Tuesday, February 06, 2007

Senate Hearing On EPA "Rollbacks"

Feb 6: The Senate Committee on Environment and Public Works, Chaired by Senator Barbara Boxer (D-CA) held a hearing entitled, Oversight of Recent EPA Decisions. In an opening statement Senator Boxer said, "Late in 2006, EPA rolled back several health protections and reduced public information about pollution. This was a series of unwelcome holiday gifts to the American people. These EPA rollbacks have common themes: they benefit polluters’ bottom line, and they hurt our communities by allowing more pollution and reducing the information about pollution available to the public. Today is the first in a series of hearings. EPA has gone too long without meaningful oversight. I want to send a clear signal to EPA and to this Administration. We are watching. The American public is watching. And no longer will EPA rollbacks quietly escape scrutiny.

Senator Boxer identified a number of items to be discussed including: Weakening the Community’s Right to Know (Toxic Release Inventory, TRI); Closing EPA Libraries; Eliminating Perchlorate Testing; Cutting Scientists Out of the Process of Setting Air Quality Standards; The Lead Air Quality Standard; and Increasing Toxic Air Pollution. She said, "The pattern of these year-end actions is striking-the public interest is sacrificed and environmental protection compromised. Who gains from these rollbacks? Just look at who asked for them, like Big Oil and the battery industry. EPA’s actions and proposed actions make it clear who EPA is protecting. The purpose of these oversight hearings is to remind EPA who they are truly accountable to-the American people."

Ranking Member, Senator James Inhofe (R-OK) made a series of comments on each of the six items addressed at the hearing. In brief summary, Inhofe said he thought the NAAQS process reforms announced by EPA were "a major step in the right direction." He said the NAAQS staff paper on lead is an example of a document written by mid-level EPA staff, without input from high-ranking officials. On the subject of perchlorate, he said, "...it is critical that EPA fully understand how much exposure comes from drinking water and how much comes from natural and other sources before we set out creating an unfunded mandate on our local drinking water systems..." He applauded EPA on recent efforts to reduce the compliance burden associated with the Toxic Release Inventory. On the library issue he said, "...all information held at these closed libraries and the other remaining libraries remains available to EPA employees and the public online."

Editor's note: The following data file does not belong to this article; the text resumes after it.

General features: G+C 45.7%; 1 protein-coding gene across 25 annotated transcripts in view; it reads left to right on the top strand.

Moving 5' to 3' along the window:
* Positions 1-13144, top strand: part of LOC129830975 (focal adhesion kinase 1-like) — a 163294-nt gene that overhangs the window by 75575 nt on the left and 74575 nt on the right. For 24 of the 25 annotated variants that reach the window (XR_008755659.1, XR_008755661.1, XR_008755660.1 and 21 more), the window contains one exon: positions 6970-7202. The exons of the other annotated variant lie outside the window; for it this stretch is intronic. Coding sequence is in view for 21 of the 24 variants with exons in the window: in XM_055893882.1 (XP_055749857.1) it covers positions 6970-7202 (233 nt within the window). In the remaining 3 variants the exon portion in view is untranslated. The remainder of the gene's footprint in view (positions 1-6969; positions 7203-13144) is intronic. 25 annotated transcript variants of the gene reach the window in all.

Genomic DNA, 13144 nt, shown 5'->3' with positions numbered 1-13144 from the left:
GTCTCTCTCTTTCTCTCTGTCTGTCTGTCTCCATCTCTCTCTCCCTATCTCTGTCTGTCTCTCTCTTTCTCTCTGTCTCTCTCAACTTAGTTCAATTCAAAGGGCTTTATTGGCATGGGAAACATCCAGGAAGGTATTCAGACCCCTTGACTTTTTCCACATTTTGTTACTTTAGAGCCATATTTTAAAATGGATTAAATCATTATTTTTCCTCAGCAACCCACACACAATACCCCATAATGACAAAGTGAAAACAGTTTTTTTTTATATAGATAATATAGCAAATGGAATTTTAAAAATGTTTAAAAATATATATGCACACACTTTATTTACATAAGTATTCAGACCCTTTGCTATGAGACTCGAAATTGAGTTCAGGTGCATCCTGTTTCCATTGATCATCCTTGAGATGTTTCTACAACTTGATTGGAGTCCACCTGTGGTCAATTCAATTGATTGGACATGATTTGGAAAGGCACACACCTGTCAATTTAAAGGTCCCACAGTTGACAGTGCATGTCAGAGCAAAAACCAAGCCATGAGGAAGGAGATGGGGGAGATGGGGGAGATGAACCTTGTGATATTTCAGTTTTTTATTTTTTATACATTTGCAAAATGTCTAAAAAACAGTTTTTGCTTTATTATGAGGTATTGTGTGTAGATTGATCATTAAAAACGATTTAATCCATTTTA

Witnesses testifying at the hearing included: Stephen Johnson, U.S. EPA Administrator; U.S. Government Accountability Office; Chief Counsel for Advocacy for the U.S. Small Business Association; Natural Resources Defense Council; Baltimore Glassware Decorators; American Library Association; Air Lawyer with Holland and Hart; and Professor of Medicine at University of California, San Francisco.

The Government Accountability Office (GAO) released testimony entitled, Environmental Information: EPA Actions Could Reduce the Availability of Environmental Information to the Public (GAO-07-464T, February 6, 2007). GAO testified on the TRI issue and said, "Although we have not yet completed our evaluation, our preliminary observations indicate that EPA did not adhere to its own rulemaking guidelines in all respects when developing the proposal to change TRI reporting requirements. We have identified several significant differences between the guidelines and the process EPA followed... We believe that the TRI reporting changes will likely have a significant impact on information available to the public about dozens of toxic chemicals from thousands of facilities in states and communities across the country."

Access the hearing website for links to testimony and webcast which should be available soon (
click here). Access a opening statement from Senator Boxer (click here); and a separate release (click here). Access the opening statement from Senator Inhofe (click here). Access the 36-page GAO testimony document posted separately (click here). [*All]